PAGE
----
Too many farmers either don’t use deferred payment contracts, or don’t use them correctly, says Paul Neiffer, The Farm CPA.
The beauty of reporting sold or delivered grain in a deferred contract is that farmers who use cash methods of accounting have the flexibility to report income in either the next year or the current year.
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Farmers don’t have to tell the IRS when they enter the contracts. All they have to do is report them on their tax return, whether for a corporation, partnership or individual.
"We really like our farmers to use deferred payment contracts," says Neiffer, noting that it gives them the flexibility to take maximum advantage of tax deductions.
The problem Neiffer runs into is that some farmers prepay too much expense, or buy a big piece of equipment just to get accelerated depreciation. They wind up with $50,000 in losses instead of $200,000 in income. Then they can’t take advantage of allowable deductions.
If the farmer used deferred payment contracts, Neiffer can bring some income forward to the current year then offset the income with deductions.
What farmers don’t want to do, though, is sign one big differed contract for, say, $300,000. Contracts can’t be chopped up—the whole amount must be brought forward or left alone. For that reason, Neiffer recommends that clients enter into smaller deferred payment contracts -- for $20,000, $30,000 or $50,000.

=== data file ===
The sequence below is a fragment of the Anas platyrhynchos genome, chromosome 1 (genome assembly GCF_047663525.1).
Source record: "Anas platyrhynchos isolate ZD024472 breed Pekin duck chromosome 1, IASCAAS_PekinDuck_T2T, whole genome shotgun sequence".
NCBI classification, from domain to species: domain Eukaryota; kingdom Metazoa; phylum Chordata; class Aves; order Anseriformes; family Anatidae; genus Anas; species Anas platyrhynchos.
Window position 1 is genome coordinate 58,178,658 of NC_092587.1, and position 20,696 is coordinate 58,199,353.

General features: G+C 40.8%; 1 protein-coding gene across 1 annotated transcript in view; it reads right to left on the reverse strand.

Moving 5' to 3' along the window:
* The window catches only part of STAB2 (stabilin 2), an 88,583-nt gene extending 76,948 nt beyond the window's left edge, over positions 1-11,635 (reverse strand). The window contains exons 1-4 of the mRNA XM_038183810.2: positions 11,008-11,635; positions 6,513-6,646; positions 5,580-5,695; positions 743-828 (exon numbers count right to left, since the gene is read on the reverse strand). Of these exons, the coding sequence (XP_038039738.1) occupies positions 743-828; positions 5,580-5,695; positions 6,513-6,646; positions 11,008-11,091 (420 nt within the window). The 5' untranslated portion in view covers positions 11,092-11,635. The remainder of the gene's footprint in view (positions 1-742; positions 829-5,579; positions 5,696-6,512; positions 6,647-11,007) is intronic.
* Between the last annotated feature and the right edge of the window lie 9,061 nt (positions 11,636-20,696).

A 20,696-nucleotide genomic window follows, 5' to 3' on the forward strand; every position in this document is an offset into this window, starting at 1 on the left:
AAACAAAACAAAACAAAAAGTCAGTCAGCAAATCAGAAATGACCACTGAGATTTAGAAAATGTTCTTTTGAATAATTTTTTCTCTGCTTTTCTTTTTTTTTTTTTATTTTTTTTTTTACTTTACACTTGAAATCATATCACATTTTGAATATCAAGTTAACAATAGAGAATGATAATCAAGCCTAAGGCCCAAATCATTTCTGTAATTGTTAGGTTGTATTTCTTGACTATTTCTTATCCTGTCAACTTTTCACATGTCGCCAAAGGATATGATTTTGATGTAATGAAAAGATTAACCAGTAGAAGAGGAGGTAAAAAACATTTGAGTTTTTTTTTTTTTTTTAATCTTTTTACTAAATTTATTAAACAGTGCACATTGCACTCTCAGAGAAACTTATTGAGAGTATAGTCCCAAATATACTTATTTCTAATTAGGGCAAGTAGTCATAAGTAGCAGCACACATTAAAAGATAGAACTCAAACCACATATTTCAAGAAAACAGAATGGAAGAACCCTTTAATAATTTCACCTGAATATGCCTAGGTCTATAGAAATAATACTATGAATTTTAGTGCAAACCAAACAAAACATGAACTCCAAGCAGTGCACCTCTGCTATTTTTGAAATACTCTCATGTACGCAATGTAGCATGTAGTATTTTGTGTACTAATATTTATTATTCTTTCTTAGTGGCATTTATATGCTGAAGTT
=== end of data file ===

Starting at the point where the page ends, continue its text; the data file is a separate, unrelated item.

Farmers need to make sure, when they bring in their books and records the following year, that they haven’t included that deferred income again.
"The key thing is to make sure that you account for them on your books," says Neiffer, who puts a notation in a client’s file just in case. "Because if you don’t, what’s going to happen next year is you are going to pay tax again. Now that’s a real pitfall."
Though Neiffer suggests that clients aim for $200,000 in income to take advantage of deductions and not wind up getting his with a big tax bill at retirement, he says the target varies by size of operation, among other factors.
The sweet spot, he says, is usually where tax brackets change, from, say, 25% to 28% percent. "We want income to soak up the smaller bracket. And part of that is making sure they don’t end up with too much deferred taxes."